Two-time World Cup champion Alex Morgan knew there was something special about the 2019 U.S. women’s national soccer team – its voice.
The 2019 roster, which was without Abby Wambach and Hope Solo but gained names like Rose Lavelle and Crystal Dunn, quickly delivered record TV ratings. Their comments and actions off the field, however, were what sent them to an unprecedented level of fame.
The players of the USWNT this year were targets of criticism from fans and analysts for running up scores and celebrating goals. United States President Donald Trump even weighed in, sparking a feud with Morgan’s co-captain, Megan Rapinoe, mid-tournament over her comments regarding the traditional White House championship visit and her protests during the national anthem.
That deluge of backlash would be difficult for anyone to weather, but Morgan believes that growth between the 2015 World Cup and this year’s iteration helped to prepare the 2019 team.
“In 2015, we realized that we had the microphone but we were still new at learning how to use it,” she told AOL.com on behalf of DICK’S Sporting Goods. “I think we grew into that in the last four years.”
Every athlete faces criticism at one point or another. It’s the nature of the job. But for female athletes, the comments can quickly cross a line.
Even those at the highest level face backlash, including U.S. National Women’s Soccer Team players, who are fighting to receive pay equal to that of their male counterparts, and Serena Williams, who was recently asked if she would put aside her celebrity and fight for equality to focus more on tennis.
As trying as it can be at times, former Olympic skier Lindsey Vonn said that women in sports – including the USWNT and Williams – can best silence their critics by simply continuing to win.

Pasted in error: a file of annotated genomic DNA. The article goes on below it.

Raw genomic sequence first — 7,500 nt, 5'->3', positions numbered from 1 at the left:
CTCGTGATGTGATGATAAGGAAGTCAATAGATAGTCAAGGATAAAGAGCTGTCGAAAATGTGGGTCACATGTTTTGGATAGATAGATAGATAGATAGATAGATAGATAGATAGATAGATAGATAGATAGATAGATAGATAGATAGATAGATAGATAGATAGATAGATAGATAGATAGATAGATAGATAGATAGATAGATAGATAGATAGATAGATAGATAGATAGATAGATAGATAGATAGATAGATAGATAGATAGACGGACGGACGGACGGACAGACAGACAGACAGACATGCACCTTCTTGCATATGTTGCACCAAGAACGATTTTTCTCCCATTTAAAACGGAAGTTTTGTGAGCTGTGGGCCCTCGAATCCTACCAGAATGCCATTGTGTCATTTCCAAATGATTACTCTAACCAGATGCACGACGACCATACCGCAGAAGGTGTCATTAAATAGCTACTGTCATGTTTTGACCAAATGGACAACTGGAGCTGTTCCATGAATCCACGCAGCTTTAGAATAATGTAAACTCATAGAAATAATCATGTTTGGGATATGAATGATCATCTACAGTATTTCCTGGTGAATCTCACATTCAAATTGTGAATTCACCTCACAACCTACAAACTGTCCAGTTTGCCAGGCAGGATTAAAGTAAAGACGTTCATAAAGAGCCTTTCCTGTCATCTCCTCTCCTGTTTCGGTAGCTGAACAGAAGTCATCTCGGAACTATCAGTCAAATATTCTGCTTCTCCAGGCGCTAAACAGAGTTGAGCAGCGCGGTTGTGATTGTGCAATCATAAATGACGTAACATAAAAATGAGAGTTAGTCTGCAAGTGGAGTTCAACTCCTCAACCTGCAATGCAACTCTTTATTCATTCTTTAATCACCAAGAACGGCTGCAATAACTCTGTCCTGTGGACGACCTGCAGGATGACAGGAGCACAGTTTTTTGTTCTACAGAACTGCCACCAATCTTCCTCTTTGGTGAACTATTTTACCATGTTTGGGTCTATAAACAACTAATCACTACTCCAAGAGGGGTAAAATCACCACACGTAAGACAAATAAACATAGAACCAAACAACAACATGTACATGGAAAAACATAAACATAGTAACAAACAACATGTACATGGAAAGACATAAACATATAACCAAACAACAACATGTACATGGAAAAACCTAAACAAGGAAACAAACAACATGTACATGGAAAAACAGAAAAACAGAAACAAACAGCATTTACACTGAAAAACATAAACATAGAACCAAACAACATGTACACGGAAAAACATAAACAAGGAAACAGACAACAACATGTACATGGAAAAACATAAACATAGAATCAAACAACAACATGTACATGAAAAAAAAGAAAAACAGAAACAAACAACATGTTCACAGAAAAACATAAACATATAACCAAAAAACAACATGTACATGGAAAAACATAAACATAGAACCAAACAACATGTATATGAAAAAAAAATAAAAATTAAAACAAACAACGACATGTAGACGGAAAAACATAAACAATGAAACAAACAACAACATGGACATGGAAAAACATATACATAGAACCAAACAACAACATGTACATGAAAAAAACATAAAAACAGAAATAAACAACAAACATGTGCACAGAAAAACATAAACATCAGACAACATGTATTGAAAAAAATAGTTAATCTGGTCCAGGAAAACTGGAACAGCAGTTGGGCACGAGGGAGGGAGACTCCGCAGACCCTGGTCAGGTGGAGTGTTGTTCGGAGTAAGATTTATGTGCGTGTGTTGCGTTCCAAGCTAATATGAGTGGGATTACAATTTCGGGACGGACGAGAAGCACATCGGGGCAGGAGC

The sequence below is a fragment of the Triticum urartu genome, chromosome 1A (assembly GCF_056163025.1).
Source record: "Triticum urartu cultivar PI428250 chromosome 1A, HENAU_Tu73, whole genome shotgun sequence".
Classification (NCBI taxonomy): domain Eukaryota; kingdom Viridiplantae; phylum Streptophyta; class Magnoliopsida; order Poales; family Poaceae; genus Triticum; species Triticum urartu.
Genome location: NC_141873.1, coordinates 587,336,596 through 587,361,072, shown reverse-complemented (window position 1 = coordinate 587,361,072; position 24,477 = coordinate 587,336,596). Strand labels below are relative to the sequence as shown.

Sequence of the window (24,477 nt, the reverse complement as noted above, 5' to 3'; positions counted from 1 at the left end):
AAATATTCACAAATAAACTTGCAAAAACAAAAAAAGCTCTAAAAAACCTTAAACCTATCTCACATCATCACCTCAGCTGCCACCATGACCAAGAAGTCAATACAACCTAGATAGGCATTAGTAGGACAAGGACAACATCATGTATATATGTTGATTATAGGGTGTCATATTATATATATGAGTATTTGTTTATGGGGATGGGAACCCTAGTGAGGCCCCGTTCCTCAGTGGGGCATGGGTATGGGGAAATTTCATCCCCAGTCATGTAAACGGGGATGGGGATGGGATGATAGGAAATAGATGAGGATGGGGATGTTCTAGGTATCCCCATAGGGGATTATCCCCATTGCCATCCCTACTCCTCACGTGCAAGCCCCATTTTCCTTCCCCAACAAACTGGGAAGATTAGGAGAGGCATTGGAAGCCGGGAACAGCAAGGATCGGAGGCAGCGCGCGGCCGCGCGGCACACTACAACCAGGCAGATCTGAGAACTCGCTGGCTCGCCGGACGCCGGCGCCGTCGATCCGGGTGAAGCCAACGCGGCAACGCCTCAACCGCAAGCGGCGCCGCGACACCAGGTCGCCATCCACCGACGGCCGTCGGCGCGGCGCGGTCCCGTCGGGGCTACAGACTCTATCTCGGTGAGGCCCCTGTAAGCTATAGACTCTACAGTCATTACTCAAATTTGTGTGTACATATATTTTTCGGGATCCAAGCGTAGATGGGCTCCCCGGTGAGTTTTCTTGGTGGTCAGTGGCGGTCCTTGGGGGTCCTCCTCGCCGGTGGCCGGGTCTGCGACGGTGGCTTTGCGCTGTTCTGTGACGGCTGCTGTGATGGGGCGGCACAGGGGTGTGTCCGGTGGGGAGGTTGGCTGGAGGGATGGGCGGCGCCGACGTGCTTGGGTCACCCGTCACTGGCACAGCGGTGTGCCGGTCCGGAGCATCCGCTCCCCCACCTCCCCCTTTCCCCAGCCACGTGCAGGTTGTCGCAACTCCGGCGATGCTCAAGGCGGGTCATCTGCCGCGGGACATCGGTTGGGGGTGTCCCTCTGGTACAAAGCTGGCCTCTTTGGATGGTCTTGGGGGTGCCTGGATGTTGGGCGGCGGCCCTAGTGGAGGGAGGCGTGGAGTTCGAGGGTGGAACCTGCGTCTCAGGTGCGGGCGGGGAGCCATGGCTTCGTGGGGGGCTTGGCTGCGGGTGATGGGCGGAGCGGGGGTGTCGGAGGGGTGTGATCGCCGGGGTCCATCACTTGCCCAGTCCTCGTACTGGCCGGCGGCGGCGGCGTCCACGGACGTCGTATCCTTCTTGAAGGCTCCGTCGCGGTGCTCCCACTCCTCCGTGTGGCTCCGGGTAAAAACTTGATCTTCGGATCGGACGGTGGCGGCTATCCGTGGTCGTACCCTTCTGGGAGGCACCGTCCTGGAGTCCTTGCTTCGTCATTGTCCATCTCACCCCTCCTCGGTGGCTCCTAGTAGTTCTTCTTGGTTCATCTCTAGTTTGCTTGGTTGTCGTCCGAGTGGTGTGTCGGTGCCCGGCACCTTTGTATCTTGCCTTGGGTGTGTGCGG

“Women just need to keep doing what they’re doing,” Vonn told AOL.com courtesy of Red Bull. “Keep working hard and keep winning. That’s the best way to have your voice be heard. Silence your haters with success.”
The United States Women’s National Team may be publicly feuding with the sitting president, but a former commander in chief has taken to Twitter to show his support for the champions.
Former President Barack Obama posted a photo and a heartfelt message to the World Cup winners on Wednesday as they paraded through the streets of New York City.
Obama showed off a personalized team jersey and praised the players “for being such a strong inspiration to women and girls – and everybody – all across the country.”
The women of the United States National Soccer Team certainly know how to have a good time.
Since their World Cup victory, the players have been hopping from celebration to celebration, with their medals, trophies and plenty of alcohol in tow.
On Wednesday, the team’s celebratory parade rolled through the streets of Lower Manhattan – and our favorite rowdy athletes put on quite a show for their fans both in person and on social media.
Stars including Megan Rapinoe, Alex Morgan and Ali Krieger took to Instagram to post photos and videos from the party on wheels. As has become the norm for these players, there was plenty of singing, dancing and champagne to go around.
Crystal Dunn was the final player cut from the U.S. Women’s National Soccer Team prior to the 2015 World Cup.
The news was a painful blow to Dunn, who watched from home as the U.S. went on to win the tournament for the third time.
“I was in a low, low place,” she told AOL.com of the days following the decision.
The forward didn’t let her sadness keep her down, though. She still had a season to play with the North Carolina Courage and preparations to make for the 2016 Summer Olympics in Rio de Janeiro.
“I went out and really tried to get back to the basics and perform for my teammates,” Dunn said. “It was important for me to just reset and regroup.”
In the United States in 2019, the average woman makes roughly 80 cents to the dollar of her male counterpart.
Such a discrepancy is notable in any career path, but it’s often most egregious in sports, where thousands or even millions of dollars are in play for athletes at the top of their game.
That’s not just referencing the contracts bordering on half a billion dollars that were recently handed out in Major League Baseball. Even soccer, one of the world’s most popular sports, sees a massive disparity between pay for male and female athletes. In fact, men who make the U.S. World Cup roster currently receive a bonus that is $31,250 more than what is given to the women who do the same.
Christen Press, a forward on the United States women’s national soccer team, opened up about how the pay disparity between men and women negatively affects sports — and women everywhere.